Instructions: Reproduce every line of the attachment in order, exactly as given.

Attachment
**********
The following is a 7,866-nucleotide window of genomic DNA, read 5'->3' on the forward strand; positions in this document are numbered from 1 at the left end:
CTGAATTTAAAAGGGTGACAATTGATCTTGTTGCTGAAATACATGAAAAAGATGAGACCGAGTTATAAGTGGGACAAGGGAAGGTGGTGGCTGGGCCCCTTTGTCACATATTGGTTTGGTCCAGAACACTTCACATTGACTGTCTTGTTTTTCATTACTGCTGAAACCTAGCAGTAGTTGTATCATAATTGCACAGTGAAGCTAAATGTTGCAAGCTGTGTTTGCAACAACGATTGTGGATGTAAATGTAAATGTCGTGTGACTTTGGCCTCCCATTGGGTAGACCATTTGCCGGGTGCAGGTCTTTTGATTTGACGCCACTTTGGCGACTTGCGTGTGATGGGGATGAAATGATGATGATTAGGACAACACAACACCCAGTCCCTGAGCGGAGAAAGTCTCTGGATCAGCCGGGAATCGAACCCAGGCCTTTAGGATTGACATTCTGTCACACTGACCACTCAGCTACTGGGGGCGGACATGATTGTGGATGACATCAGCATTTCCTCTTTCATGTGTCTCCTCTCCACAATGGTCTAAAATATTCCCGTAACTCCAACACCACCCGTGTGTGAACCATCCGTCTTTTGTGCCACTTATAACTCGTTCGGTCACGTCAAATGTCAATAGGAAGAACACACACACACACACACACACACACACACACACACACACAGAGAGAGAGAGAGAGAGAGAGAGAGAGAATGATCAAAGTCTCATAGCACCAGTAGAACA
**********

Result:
The following is a 7,866-nucleotide window of genomic DNA, read 5'->3' on the forward strand; positions in this document are numbered from 1 at the left end:
CTGAATTTAAAAGGGTGACAATTGATCTTGTTGCTGAAATACATGAAAAAGATGAGACCGAGTTATAAGTGGGACAAGGGAAGGTGGTGGCTGGGCCCCTTTGTCACATATTGGTTTGGTCCAGAACACTTCACATTGACTGTCTTGTTTTTCATTACTGCTGAAACCTAGCAGTAGTTGTATCATAATTGCACAGTGAAGCTAAATGTTGCAAGCTGTGTTTGCAACAACGATTGTGGATGTAAATGTAAATGTCGTGTGACTTTGGCCTCCCATTGGGTAGACCATTTGCCGGGTGCAGGTCTTTTGATTTGACGCCACTTTGGCGACTTGCGTGTGATGGGGATGAAATGATGATGATTAGGACAACACAACACCCAGTCCCTGAGCGGAGAAAGTCTCTGGATCAGCCGGGAATCGAACCCAGGCCTTTAGGATTGACATTCTGTCACACTGACCACTCAGCTACTGGGGGCGGACATGATTGTGGATGACATCAGCATTTCCTCTTTCATGTGTCTCCTCTCCACAATGGTCTAAAATATTCCCGTAACTCCAACACCACCCGTGTGTGAACCATCCGTCTTTTGTGCCACTTATAACTCGTTCGGTCACGTCAAATGTCAATAGGAAGAACACACACACACACACACACACACACACACACACACACACAGAGAGAGAGAGAGAGAGAGAGAGAGAGAATGATCAAAGTCTCATAGCACCAGTAGAACA